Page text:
A central goal of my research is to understand the proximate control of social behavior and the ultimate consequences of these behaviors. Research in my lab utilizes classic field and laboratory techniques in combination with modern molecular tools to examine the roles of specific brain regions in coordinating social recognition and diverse attributes of temperament related to attachment, aggression, and care-giving.
The nonapeptide hormones vasopressin and oxytocin and their receptors (V1aR and OTR) have been repeatedly implicated in development and maintenance of social behavior in an array of mammals, including humans. Prairie voles (Microtus ochrogaster) have emerged as a model to study social behaviors among adult pairs and their young, and these peptide hormones appear to play a central role in many aspects of their behavior. By investigating the roles of oxytocin, vasopressin and their receptors in multiple social domains, I hope to better understand the substrates of social cognition, socio-emotional behavior, mate choice and mating strategies.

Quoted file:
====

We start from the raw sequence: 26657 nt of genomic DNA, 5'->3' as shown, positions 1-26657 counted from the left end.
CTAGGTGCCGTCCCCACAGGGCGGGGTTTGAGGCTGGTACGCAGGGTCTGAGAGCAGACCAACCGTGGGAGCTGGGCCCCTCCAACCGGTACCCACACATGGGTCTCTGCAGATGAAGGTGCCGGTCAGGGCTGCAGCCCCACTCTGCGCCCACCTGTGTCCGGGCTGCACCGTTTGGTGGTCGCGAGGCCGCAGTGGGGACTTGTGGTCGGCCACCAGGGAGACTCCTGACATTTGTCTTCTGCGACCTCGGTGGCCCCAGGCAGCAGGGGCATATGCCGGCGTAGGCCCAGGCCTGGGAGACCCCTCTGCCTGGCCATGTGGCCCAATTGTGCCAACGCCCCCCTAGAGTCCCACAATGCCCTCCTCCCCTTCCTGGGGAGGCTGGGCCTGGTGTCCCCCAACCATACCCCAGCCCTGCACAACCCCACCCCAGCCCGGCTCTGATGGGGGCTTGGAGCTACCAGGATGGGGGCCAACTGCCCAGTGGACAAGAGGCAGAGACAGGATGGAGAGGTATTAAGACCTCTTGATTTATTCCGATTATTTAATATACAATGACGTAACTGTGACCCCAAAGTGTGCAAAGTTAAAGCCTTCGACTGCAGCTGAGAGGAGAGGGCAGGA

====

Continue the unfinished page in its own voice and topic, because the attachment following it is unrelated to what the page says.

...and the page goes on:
Specifically, research in my lab explores existing individual variation in prairie vole field behavior and the underlying mechanisms involved in partner fidelity, territory defense, offspring survival, and alternative reproductive tactics. We seek to identify the causal role of nonapeptides on monogamous behavior, mating decisions, alternative tactics, and socio-spatial memory in both the field and lab through in vivo manipulation of early life experience, social context, and adult nonapeptide receptor expression. We also aim to understand the influence of nonapeptides on paternal behavior and the developmental consequences on offspring.
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